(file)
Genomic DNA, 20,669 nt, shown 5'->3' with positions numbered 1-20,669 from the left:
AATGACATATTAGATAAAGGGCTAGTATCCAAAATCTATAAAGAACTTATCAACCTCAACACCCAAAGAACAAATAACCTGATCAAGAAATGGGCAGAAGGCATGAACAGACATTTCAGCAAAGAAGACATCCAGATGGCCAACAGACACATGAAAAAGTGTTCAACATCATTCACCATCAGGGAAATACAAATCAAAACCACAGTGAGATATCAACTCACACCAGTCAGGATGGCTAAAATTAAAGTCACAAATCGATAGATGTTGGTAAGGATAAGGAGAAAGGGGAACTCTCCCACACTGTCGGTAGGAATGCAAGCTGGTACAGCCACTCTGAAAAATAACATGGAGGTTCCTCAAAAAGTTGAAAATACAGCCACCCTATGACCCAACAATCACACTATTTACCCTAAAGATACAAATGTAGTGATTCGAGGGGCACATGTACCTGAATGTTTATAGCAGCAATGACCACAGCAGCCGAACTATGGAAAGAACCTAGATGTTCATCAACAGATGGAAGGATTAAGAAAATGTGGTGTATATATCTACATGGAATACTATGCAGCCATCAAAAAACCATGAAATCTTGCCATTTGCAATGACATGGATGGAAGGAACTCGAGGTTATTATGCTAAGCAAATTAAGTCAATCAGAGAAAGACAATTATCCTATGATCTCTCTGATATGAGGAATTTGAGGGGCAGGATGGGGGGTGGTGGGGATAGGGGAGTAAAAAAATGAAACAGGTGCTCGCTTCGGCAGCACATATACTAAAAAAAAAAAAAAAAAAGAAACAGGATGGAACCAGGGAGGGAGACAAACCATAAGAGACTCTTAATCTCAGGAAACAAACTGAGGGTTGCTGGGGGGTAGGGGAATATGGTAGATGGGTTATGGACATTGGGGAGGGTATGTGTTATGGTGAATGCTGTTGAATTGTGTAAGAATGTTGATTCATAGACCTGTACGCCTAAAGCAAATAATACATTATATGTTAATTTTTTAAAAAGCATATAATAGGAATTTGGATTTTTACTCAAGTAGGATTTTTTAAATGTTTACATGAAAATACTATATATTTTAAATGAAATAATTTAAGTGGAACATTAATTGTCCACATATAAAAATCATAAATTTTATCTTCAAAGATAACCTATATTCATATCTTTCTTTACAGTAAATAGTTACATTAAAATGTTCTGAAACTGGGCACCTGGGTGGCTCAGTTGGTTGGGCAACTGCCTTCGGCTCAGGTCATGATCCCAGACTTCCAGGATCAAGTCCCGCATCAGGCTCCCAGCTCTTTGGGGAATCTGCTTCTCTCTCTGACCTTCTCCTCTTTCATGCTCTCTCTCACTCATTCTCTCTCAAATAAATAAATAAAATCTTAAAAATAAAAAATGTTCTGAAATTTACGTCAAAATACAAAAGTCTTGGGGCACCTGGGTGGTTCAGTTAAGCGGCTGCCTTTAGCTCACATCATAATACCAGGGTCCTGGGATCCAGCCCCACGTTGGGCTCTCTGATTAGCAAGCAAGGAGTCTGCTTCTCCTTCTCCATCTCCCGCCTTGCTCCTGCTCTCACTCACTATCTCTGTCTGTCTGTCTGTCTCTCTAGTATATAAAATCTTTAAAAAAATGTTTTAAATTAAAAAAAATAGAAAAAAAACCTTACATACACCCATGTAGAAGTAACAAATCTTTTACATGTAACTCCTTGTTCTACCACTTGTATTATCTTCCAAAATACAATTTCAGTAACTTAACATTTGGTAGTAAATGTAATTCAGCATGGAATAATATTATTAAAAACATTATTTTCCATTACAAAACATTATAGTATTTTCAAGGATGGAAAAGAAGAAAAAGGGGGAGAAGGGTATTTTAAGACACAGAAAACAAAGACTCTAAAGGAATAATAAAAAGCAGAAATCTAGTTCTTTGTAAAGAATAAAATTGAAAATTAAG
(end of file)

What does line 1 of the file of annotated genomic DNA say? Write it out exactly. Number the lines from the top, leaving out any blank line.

Genomic DNA, 20,669 nt, shown 5'->3' with positions numbered 1-20,669 from the left: